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Real Talk: Body Image During Pregnancy

This week in the UK, 13th-19th May 2019, is Mental Health Awareness Week and May is the month of mental health awareness overall. In previous years, I've talked about the skin-picking disorder dermatillomania and how stress effects it and me and what it's like living with anxiety because I think it's important to be transparent about mental health and sharing my experiences is a good way to raise continuous exposure to these mental health problems. This year, the Mental Health Foundation have decided to focus on body image, stating on their site that it is something that can affect us all at any age and can greatly impact the way we feel.

I've been no stranger to talking about body image in the past here on Northern Blood. Whether it has been the learning curve of accepting my body's flaws or ranting about body shaming, I like to throw my two cents in when it comes to this topic as I am certainly someone who falls into the category of being effected by body image issues. I am someone who is super quick to celebrate and big-up others because I want them to love the skin that they're in but myself? I just can't seem to spread that love quite so easily.

Since becoming pregnant this year, body image has become even more of a major hurdle for me. I knew my body would change a lot but I don't think anything could really prepare me for *just* how much it would change and in what ways (I mean, look at how ridiculous my sternum tattoo looks already). There's changes across my whole appearance that I never knew happened during pregnancy so it's all been a learning curve of acceptance and convincing myself that it's "not forever". Here's some of the things I've had to get used to as my body performs the seemingly impossible and grows a life:

- Pigmentation: during my second trimester, my freckles have become much more pigmented which is a nice change. It has also meant that my skin's redness and dark circles are also darker though so you know, it's not all a win win. It means veins are particularly prominent (especially on the breast area) and nipples do not look like they used to.
- Boobs. Jeez.: Obviously breasts growing during pregnancy is another natural part of the process as they're preparing to try and feed your baby, but was I expecting my cup size to go up by 3 sizes and for them to make me feel top-heavy at all times? Absolutely not.
- Dry skin: I knew my hormones would cause some havoc for me, but I never expected it to totally flip my skin condition on it's head. I've been an oily acne-prone babe since a young teen and now suddenly I'm having to battle dryness that can be so severe, my skin on my chin flakes off on an almost daily basis. I know, I know: I'm lush.
- Dry hair, hair growth, and what's all this body hair?!: My hair has also dried out (which isn't necessarily a bad thing as my hair is quite the oil slick most of the time), but it also has stopped falling out quite so much (which is a super *good* thing). I've got naturally very fine and thin hair so this is a nice change. The hair follicles slow right down during pregnancy so your hair doesn't fall out as often so hair can thicken up. I wouldn't say mine has thickened up a lot, but a little is just fine. My body on the other hand? I don't think any woman is prepared for her stomach becoming a bear overnight.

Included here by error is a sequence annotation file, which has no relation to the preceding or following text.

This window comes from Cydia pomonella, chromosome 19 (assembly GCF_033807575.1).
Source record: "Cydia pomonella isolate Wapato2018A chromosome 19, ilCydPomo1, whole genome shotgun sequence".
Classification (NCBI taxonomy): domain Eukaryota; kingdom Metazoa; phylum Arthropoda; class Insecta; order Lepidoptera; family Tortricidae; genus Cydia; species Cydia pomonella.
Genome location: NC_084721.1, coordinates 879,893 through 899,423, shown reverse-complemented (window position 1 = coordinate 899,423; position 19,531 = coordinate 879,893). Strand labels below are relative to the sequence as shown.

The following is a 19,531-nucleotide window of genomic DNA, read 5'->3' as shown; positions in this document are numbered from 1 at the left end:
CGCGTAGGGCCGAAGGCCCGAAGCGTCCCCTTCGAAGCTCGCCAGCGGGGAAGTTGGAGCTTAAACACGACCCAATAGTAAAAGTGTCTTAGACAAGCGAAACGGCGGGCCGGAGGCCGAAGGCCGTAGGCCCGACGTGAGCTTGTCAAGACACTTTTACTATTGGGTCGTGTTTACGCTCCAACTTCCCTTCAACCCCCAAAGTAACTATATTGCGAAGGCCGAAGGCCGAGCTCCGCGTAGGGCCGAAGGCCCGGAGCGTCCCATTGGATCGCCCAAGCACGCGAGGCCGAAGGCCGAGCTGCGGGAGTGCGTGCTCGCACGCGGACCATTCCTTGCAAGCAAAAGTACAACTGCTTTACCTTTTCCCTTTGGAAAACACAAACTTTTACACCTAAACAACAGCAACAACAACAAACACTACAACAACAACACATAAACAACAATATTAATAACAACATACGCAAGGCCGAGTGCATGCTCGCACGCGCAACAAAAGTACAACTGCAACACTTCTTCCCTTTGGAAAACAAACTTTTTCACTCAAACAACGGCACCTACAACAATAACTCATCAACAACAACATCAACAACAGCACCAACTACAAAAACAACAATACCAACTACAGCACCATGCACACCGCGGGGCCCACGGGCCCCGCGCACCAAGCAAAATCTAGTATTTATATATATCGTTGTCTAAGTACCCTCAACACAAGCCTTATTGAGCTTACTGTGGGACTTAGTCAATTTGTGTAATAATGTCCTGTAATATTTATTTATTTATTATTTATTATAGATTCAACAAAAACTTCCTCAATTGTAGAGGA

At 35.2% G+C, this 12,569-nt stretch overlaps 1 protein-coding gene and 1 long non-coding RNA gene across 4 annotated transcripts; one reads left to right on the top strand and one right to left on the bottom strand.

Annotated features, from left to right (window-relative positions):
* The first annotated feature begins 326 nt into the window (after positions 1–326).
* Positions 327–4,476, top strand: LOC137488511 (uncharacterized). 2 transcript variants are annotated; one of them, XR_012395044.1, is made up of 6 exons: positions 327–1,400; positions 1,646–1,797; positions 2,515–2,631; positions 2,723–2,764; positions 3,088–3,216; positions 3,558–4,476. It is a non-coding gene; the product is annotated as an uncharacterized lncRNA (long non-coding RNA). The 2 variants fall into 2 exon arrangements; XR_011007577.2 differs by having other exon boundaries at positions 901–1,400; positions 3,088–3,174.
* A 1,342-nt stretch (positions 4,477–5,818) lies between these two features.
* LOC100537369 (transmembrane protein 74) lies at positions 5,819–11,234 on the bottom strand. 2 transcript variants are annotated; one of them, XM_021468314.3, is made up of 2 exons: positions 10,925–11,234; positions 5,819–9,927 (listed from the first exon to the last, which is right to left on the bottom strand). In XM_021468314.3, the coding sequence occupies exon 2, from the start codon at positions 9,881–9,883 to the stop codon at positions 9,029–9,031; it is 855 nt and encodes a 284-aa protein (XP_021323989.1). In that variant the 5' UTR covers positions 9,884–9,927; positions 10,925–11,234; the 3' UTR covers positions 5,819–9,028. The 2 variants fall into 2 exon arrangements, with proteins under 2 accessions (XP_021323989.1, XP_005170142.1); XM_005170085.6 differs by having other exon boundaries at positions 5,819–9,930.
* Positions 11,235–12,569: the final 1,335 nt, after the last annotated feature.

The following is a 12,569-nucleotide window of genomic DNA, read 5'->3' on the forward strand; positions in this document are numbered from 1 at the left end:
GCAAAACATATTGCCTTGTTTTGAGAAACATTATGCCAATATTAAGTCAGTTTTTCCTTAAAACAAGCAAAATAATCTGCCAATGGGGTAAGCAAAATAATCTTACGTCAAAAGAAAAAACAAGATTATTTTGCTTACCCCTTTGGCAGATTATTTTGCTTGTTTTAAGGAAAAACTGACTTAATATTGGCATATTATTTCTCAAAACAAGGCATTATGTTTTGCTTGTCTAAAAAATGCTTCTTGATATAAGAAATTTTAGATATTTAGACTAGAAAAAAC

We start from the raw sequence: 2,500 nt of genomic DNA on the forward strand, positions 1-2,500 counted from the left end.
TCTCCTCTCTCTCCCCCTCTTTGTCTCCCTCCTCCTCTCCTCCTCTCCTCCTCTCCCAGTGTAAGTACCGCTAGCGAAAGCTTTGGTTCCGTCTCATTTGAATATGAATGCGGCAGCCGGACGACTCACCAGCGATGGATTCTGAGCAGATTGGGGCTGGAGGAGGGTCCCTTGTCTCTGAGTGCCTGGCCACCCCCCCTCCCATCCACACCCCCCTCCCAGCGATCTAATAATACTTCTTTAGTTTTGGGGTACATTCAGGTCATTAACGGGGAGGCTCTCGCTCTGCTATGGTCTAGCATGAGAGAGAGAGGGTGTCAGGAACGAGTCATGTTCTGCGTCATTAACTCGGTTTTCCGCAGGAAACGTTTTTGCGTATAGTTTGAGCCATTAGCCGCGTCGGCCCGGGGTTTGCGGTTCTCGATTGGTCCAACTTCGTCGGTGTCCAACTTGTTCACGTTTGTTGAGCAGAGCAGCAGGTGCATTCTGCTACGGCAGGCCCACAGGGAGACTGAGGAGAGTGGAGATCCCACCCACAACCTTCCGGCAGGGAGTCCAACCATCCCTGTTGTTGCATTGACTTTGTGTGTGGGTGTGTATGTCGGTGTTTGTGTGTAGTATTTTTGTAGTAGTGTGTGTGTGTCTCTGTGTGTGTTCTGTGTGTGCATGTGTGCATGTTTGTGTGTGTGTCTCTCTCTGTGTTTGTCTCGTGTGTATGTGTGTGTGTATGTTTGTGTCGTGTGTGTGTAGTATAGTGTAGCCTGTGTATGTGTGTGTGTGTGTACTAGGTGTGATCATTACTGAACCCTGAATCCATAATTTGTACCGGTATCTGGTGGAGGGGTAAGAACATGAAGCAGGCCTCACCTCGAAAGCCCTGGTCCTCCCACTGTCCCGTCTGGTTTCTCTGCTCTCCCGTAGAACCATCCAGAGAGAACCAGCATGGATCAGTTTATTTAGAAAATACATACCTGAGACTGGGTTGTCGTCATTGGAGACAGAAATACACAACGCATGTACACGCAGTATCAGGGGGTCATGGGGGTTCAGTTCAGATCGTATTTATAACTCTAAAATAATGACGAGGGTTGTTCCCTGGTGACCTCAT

- Fitness limits: I was never someone super into fitness before pregnancy but wowee, I never thought I'd get out of breath just walking to work or climbing a flight of stairs. It can be frustrating and really debilitating.
- Stretch marks: Although I've been lucky so far - fingers crossed - that I haven't experienced stretch marks, but they're a very big concern for many pregnant and non-pregnant women and can take a lot of time to love. I have them on my thighs from growth spurts when I was a teen and I'm still getting to some sort of realm with comfort of those.
- Growing pains: They don't impact my appearance, but boy oh boy, do the growing pains effect me. The growing and stretching pains I've experienced thus far make me irrationally fear getting any larger - they make me panic that my skin and body can't handle the quick changes and it can play on my mind *a lot*.
- Weight gain and figure change: I know this might sound silly, but I didn't expect my overall figure to change in the ways that it has. Little things like the fact I no longer have an hourglass figure or the fact that I've just up 2-3 dress sizes in the past 6 months are to be expected but them actually happening? Much harder to cope with than I ever anticipated.
- Fatigue: I suffer from chronic fatigue daily anyway so you can imagine the joy I've experienced on this journey when fatigue is a huge factor. Fatigue can make me and the best of us teary, hormonal, snappy, and a multitude of other feelings. It also makes me look like utter shit which then makes me feel vain for wanting to try and make myself look in better condition. It's a vicious cycle.

Pregnancy also brings along the fear of what my body is going to look like post-pregnancy and for the rest of my life. Of course of course I am going to be *so happy* about what my body has accomplished and that outweighs everything else, but how could I not think about what I'm going to look like once my baby is here? I'll have a bump for a while after. My skin will have stretched. It will take a long time to feel like *me* again and it may be a new me that I have to come to love and accept. I may experience postpartum hair loss (my biggest fear), I may experience incontinence, my body may be damaged... There's a lot to get my head around and there's no true way to prepare for it all because it's so unknown. The best words of advice and comfort I can provide for myself and others at this time? If you're a friend or family member of someone going through pregnancy right now, pretty please don't keep commenting on their body. Even the positive comments can be something I ponder over days and weeks after they were said. I can turn them into negatives if my mood is low. I can obsess over how I look now and how I will in the near future. Remain positive for the loved one in your life and maybe they can stay positive too.